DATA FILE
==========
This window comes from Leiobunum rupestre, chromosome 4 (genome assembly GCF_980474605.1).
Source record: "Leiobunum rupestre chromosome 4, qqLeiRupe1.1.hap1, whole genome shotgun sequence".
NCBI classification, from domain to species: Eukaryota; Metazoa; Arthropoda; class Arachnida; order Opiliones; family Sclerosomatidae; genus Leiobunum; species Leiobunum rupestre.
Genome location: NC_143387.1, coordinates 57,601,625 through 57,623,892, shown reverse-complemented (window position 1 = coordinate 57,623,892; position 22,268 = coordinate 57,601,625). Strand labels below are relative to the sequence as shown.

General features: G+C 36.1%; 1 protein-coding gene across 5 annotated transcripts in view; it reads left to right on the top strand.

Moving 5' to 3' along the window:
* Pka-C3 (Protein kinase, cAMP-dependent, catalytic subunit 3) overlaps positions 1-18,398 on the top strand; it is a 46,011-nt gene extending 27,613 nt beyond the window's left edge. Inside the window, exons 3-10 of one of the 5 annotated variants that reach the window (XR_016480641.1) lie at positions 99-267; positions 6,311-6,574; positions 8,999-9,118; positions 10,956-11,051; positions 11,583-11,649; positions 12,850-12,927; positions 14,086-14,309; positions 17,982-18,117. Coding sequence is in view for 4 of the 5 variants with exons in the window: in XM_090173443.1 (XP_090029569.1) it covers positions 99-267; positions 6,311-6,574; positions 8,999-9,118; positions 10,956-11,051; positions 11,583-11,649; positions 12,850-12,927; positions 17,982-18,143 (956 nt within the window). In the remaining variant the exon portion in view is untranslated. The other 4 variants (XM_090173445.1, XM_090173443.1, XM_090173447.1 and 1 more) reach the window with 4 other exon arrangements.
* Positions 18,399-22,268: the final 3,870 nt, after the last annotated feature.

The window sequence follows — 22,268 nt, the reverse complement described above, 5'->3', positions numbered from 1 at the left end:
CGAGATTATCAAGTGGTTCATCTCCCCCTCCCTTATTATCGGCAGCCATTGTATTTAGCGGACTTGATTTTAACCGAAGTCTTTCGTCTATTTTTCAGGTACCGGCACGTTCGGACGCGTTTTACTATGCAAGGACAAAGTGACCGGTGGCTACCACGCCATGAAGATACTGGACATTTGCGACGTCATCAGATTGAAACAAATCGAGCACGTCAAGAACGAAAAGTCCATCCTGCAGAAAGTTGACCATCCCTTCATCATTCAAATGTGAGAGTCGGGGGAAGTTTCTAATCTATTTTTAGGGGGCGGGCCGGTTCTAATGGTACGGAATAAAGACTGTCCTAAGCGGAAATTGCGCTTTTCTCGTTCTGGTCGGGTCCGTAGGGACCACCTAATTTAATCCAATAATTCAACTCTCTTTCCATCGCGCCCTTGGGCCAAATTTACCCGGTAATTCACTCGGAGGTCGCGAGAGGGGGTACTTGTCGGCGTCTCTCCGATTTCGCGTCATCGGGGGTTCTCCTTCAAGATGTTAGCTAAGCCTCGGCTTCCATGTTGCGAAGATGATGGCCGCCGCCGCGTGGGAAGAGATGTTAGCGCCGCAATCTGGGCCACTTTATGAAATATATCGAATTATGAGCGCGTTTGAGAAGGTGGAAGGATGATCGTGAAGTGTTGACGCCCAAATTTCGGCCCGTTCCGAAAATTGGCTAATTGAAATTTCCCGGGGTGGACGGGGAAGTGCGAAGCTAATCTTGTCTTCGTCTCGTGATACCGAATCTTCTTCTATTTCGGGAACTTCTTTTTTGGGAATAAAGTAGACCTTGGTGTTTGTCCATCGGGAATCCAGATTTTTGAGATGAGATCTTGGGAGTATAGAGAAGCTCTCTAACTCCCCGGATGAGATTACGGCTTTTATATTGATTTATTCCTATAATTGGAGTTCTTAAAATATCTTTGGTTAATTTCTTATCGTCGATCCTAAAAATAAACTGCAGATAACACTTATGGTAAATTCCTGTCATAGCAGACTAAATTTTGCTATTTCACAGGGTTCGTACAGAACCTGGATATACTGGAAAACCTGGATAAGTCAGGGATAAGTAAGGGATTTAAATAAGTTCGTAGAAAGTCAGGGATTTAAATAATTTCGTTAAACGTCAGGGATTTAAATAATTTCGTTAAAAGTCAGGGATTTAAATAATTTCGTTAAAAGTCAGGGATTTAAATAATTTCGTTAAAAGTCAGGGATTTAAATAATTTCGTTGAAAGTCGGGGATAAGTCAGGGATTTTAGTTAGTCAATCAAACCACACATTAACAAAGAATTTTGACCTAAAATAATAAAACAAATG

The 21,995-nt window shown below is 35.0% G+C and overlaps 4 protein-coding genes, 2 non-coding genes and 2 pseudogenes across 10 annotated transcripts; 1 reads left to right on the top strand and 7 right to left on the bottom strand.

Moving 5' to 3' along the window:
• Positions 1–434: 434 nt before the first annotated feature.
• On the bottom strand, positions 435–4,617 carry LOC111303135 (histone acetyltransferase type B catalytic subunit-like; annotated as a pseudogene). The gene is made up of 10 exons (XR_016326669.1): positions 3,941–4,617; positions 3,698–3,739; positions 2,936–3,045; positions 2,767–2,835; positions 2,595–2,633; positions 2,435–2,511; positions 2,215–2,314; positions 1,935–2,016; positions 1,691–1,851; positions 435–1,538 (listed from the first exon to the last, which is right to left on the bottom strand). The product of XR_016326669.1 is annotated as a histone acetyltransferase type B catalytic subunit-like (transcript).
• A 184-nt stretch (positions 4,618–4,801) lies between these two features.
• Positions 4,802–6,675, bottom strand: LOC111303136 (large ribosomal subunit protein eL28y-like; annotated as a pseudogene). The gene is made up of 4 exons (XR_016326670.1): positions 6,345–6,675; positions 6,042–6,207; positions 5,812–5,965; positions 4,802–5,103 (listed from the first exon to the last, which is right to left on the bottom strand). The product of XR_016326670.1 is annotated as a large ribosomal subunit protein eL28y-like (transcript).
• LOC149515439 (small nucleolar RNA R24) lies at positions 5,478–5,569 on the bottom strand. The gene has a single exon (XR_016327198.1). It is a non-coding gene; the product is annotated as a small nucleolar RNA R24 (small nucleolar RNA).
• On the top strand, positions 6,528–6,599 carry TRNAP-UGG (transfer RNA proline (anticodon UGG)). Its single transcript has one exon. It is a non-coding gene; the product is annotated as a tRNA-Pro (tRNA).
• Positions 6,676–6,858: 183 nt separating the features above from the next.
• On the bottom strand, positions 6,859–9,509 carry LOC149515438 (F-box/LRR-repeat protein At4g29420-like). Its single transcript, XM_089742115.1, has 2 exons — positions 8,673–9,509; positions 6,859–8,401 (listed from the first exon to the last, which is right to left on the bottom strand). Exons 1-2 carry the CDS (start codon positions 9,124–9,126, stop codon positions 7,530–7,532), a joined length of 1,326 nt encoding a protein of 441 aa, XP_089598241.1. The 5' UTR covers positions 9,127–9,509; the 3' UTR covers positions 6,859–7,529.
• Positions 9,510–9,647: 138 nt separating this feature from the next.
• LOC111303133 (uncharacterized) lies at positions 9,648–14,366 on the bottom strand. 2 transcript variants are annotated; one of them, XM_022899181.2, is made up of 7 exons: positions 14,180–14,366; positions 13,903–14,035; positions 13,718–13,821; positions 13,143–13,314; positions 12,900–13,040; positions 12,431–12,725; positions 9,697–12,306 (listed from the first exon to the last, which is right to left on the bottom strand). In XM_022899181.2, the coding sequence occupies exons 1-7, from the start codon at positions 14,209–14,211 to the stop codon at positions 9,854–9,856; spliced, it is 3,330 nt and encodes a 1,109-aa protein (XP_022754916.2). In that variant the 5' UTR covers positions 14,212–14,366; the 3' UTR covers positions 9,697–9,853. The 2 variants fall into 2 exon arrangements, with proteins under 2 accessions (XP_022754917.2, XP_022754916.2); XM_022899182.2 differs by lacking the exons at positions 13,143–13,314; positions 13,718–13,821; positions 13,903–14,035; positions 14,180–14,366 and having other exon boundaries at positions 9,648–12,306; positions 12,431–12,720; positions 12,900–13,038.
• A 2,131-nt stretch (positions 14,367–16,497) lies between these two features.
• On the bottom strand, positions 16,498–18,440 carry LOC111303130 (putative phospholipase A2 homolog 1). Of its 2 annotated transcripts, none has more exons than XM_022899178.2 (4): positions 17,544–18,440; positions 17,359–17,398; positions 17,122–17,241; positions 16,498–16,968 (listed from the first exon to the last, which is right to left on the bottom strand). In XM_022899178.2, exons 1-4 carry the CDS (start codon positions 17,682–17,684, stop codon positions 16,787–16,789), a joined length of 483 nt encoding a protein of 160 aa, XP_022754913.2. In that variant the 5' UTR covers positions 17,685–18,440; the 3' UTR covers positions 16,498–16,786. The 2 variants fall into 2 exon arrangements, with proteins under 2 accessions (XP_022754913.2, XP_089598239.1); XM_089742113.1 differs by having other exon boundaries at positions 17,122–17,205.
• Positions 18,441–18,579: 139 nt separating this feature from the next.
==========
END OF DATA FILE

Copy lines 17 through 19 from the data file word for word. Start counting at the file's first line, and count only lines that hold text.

• LOC149515439 (small nucleolar RNA R24) lies at positions 5,478–5,569 on the bottom strand. The gene has a single exon (XR_016327198.1). It is a non-coding gene; the product is annotated as a small nucleolar RNA R24 (small nucleolar RNA).
• On the top strand, positions 6,528–6,599 carry TRNAP-UGG (transfer RNA proline (anticodon UGG)). Its single transcript has one exon. It is a non-coding gene; the product is annotated as a tRNA-Pro (tRNA).
• Positions 6,676–6,858: 183 nt separating the features above from the next.